Looking for a Belgian Shepherd puppy as your future companion?

Below is some information to help you make the best decision. A reputable breeder will provide you with the following documentation and information:

  • Official registration certificate from the kennel club of the puppy or dog's country of origin at no extra charge. For example, a Canadian born dog will have a Canadian Kennel Club (CKC) registration certificate; a dog born in the US will have an American Kennel Club (AKC) registration certificate, etc.
  • Microchip information - the CKC requires Canadian-born puppies to be identified with a microchip or tattoo before leaving the breeder's premises.
  • Pedigree for your puppy or dog
  • Health information and vaccination records 
  • Health information for parents
  • Food and instructions on care and feeding
Our Breeders Listing page has contact information for BSDCC members in good standing, who also breed Belgian Shepherd Dogs. You can also check our Rescues & Rehomes page for any Belgian Shepherds that are looking for new homes, if an adult dog is a better option for you. 

Also, if you just got a puppy, ask your breeder to look into our Puppy Membership option, to treat their puppies' new family with a BSDCC puppy membership!

This new program allows CKC registered Belgian Shepherd breeders to purchase BSDCC Membership for their puppy owners at a discounted price of $25!

To register puppy owners as members of the BSDCC, click: BSDCC Puppy Membership Form

What to look for - helpful tips

Health Testing
Every breed has different recommended health tests based on the breed's most prevalent issues. These tests could include radiographs of the hips, knees, and/or elbows which are then evaluated by a panel of orthopedic specialists, laboratory testing of the thyroid, annual ophthalmologist examination, auscultation and echocardiogram of the heart, DNA tests looking for specific genes, hearing tests, and various others depending. This testing provides basic information for breeders to make more informed breeding decisions in order to reduce the incidence of inherited disease.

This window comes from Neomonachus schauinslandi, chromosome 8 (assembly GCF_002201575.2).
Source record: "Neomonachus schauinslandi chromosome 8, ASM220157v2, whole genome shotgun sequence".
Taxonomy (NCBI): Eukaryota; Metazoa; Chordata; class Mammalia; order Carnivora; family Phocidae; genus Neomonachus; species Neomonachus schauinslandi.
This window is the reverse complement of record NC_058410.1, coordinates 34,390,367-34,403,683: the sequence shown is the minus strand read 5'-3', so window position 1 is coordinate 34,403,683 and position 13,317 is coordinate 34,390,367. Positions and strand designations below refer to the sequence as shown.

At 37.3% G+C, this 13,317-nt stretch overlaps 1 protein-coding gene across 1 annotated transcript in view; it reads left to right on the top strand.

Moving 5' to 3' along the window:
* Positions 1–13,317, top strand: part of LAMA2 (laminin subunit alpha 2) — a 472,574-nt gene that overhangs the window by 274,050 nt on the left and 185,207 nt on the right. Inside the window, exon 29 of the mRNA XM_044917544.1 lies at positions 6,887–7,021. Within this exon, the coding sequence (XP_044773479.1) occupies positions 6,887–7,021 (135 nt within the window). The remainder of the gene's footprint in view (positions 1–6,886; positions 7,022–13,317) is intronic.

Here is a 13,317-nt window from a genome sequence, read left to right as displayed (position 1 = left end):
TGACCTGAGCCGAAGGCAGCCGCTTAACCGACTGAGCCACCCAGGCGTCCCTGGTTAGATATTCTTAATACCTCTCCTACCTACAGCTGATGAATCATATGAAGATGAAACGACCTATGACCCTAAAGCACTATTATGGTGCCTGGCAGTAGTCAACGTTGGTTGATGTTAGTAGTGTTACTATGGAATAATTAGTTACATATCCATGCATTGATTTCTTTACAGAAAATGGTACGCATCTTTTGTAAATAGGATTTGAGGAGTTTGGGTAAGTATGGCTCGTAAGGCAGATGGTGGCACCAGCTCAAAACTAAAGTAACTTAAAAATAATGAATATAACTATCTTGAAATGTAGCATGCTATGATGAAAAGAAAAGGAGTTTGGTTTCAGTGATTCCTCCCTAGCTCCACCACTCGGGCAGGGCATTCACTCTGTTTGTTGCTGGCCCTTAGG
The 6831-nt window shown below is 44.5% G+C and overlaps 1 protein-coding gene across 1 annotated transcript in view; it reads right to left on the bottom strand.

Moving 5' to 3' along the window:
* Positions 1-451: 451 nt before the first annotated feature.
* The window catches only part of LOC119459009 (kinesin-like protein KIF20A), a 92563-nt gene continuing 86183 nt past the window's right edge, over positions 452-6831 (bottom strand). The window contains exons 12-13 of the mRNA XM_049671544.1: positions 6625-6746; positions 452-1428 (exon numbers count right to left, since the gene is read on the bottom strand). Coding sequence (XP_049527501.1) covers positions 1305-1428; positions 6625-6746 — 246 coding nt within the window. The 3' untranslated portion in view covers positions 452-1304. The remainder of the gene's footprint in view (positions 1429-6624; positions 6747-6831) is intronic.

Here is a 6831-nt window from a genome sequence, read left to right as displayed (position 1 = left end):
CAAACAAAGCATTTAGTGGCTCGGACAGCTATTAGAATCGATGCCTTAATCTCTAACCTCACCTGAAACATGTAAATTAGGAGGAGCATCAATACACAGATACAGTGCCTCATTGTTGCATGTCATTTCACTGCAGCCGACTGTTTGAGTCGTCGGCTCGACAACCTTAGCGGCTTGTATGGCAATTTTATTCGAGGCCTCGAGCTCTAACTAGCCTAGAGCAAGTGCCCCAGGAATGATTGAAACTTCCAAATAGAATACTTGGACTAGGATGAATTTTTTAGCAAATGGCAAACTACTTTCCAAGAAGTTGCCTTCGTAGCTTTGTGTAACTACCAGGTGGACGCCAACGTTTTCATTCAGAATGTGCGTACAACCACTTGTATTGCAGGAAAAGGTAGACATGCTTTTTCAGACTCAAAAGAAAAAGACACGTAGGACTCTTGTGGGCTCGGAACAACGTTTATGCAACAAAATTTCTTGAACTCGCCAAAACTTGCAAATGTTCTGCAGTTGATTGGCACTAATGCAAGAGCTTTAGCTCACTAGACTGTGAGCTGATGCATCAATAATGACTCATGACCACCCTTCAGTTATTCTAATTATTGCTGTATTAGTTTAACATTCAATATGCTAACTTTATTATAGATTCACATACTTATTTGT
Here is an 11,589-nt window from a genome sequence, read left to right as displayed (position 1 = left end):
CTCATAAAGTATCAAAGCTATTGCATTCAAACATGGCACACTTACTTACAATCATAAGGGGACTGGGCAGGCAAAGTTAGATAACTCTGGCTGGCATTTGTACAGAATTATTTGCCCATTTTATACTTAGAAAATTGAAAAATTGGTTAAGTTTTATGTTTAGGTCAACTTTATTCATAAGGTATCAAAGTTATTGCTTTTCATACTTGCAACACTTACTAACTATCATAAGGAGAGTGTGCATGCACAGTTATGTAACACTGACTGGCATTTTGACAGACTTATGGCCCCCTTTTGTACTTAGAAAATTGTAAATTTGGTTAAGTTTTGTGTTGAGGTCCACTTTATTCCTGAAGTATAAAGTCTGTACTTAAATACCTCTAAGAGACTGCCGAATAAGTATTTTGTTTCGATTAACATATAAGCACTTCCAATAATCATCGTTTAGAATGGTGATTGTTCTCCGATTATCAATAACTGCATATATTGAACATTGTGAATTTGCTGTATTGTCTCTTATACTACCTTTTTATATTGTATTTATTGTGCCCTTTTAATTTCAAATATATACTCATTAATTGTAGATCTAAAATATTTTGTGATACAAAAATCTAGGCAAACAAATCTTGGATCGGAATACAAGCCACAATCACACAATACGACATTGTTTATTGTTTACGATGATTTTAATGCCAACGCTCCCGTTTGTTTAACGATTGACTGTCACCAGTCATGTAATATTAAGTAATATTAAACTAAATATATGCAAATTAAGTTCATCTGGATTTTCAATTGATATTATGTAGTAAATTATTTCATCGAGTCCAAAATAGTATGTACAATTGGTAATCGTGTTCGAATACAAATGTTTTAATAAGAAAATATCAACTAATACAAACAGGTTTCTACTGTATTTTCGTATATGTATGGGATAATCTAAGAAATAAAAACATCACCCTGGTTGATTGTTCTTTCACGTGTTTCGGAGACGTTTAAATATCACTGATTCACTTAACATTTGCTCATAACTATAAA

Reputable Belgian Shepherd breeders will xray their breeding animals for hip and elbow dysplasia, and have their dogs' eyes checked by a veterinary ophthalmologist (eye certification is onyl valid for one year). Some will also complete other testing, such as thyroid or heart.
The health registry most commonly used in North America is the Orthopedic Foundation for Animals (OFA) https://www.ofa.org/, which has a searchable database listing all the health information submitted.
Age of Breeding Pair
Recommended health testing is a good segue into the minimum age of the sire and dam. In most breeds, two years of age is considered the minimum age for breeding. For most breeds, they are physically mature enough for their body to handle pregnancy and whelping. In addition, some of the health testing can only be completed and submitted if done after 24 months of age. Many Belgian Shepherd breeders wait until their dogs are at least three years of age before breeding them.
Number and Frequency of Litters
There are various factors a breeder must consider when planning a litter, but one having back to back litters on a bitch should not be a red flag. Many breeders will likely only have a two or three litters out of a bitch before retiring her, usually by age seven. If a breeder has multiple litters on the ground consistently or they are breeding numerous breeds, that should be a red flag that things may not be very reputable. 
Proven Parents
A reputable breeder will choose their breeding pairs based on traits that best complement each other in order to produce a dog that is healthy and has sound temperament and structure. They will recognize a fault in the dam and pair her with a stud who is strong in that same aspect and vice versa.
Depending on what you are hoping to do with your dog, being proven can mean different things. If you are looking for a working or performance sports dog, you would want to see that the dam and sire were proven herders, accomplished in protection sports, or titled in agility or obedience, for example.
For a show home, you would be looking at conformation titles. A conformation show is one in which a judge familiar with a breed's standard evaluates how well the dog conforms to the breed type and standard. A conformation championship from a recognized national kennel club is generally considered a reasonably objective indication of merit. 
Thorough Application Process